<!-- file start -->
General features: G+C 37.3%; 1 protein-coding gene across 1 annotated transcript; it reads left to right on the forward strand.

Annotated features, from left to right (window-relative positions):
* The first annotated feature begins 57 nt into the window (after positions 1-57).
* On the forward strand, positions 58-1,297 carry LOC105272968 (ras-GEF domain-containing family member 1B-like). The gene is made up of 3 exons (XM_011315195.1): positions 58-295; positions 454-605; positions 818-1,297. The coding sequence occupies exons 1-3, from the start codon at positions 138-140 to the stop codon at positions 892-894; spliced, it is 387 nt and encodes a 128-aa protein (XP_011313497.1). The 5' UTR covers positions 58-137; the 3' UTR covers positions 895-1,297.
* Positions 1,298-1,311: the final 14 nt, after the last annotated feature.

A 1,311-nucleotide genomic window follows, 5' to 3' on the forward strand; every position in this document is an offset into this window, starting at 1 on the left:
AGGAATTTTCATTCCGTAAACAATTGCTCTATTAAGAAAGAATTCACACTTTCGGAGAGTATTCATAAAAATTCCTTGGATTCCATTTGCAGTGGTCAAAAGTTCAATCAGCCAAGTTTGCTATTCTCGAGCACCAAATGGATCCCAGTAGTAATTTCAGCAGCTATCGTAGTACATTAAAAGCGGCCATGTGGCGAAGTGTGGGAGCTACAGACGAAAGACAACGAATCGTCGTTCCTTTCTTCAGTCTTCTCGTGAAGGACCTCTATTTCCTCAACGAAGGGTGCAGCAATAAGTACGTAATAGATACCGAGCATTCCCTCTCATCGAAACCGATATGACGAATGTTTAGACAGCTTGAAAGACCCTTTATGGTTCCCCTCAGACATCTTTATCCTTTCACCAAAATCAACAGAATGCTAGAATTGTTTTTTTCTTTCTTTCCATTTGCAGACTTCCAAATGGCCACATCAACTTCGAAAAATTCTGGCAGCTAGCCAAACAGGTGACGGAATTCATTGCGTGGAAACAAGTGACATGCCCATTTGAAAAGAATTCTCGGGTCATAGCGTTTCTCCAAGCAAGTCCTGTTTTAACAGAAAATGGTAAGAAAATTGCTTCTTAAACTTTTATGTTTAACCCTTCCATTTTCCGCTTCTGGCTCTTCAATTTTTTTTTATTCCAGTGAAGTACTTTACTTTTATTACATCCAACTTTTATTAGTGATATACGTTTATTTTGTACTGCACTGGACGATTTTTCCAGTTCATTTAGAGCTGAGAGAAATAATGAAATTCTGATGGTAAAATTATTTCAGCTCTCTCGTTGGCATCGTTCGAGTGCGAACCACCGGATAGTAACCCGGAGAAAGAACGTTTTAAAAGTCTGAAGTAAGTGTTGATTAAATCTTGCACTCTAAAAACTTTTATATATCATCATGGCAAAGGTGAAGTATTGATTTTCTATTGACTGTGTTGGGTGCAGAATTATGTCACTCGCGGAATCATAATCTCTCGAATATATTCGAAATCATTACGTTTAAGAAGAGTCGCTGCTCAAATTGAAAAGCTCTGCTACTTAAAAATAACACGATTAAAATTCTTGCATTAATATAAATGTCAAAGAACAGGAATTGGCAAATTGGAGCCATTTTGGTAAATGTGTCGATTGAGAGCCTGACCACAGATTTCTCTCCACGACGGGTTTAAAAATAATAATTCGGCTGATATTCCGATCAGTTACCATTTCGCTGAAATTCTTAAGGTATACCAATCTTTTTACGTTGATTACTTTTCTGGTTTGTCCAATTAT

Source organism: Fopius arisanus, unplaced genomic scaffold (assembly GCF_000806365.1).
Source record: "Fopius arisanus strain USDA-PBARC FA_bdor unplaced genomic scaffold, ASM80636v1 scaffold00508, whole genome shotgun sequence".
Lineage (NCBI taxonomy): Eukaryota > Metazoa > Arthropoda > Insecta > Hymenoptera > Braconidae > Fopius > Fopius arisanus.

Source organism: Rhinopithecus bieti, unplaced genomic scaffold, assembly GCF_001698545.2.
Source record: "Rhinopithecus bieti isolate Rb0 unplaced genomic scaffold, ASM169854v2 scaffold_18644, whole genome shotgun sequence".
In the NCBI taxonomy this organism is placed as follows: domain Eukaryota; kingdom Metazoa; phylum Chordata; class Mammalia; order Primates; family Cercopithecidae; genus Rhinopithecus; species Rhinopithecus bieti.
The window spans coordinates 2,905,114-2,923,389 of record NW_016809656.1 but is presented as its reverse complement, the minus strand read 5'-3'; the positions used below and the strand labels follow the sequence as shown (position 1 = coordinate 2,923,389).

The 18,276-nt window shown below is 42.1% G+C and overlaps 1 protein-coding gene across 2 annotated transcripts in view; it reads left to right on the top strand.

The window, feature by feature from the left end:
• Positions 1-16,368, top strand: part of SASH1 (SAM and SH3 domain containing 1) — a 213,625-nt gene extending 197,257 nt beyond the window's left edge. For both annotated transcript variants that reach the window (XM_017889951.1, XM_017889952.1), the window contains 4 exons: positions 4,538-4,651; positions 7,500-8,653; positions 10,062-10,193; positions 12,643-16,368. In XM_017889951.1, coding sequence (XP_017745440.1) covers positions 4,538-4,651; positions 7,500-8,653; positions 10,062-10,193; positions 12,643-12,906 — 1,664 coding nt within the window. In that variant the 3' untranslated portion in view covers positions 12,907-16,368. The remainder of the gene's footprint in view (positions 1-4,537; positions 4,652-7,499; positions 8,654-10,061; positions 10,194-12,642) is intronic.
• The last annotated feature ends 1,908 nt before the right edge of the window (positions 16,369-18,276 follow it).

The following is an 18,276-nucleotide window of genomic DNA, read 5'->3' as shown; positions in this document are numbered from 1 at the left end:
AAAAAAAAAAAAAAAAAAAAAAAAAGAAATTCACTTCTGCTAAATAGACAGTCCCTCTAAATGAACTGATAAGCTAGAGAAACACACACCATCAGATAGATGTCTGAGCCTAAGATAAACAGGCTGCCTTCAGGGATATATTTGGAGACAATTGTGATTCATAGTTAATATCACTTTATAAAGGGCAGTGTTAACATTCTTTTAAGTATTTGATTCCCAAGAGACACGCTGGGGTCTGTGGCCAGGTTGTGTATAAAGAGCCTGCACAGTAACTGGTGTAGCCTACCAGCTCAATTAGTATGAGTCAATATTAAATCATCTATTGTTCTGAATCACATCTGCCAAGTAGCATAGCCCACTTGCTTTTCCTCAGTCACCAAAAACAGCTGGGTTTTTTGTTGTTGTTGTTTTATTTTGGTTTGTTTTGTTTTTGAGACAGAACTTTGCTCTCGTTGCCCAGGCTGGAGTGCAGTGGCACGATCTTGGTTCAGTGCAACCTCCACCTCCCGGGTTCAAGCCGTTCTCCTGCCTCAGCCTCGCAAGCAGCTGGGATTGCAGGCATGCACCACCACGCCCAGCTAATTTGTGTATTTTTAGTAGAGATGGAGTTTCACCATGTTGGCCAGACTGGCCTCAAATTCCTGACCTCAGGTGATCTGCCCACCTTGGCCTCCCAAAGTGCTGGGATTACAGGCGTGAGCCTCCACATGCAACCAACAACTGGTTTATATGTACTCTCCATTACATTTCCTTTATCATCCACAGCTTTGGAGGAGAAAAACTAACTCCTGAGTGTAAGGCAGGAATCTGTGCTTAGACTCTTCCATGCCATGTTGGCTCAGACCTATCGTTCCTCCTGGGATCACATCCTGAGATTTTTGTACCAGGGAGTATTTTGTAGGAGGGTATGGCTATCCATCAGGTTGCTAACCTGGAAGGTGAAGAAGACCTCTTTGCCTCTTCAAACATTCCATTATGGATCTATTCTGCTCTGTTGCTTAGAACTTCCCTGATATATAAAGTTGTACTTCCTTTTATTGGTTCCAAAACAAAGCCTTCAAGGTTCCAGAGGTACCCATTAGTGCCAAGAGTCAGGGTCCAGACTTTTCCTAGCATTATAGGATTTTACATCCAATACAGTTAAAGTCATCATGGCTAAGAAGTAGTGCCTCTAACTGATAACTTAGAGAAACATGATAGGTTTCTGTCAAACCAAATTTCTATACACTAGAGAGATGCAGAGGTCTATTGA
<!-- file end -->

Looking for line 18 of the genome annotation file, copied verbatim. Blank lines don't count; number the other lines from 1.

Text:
• The last annotated feature ends 1,908 nt before the right edge of the window (positions 16,369-18,276 follow it).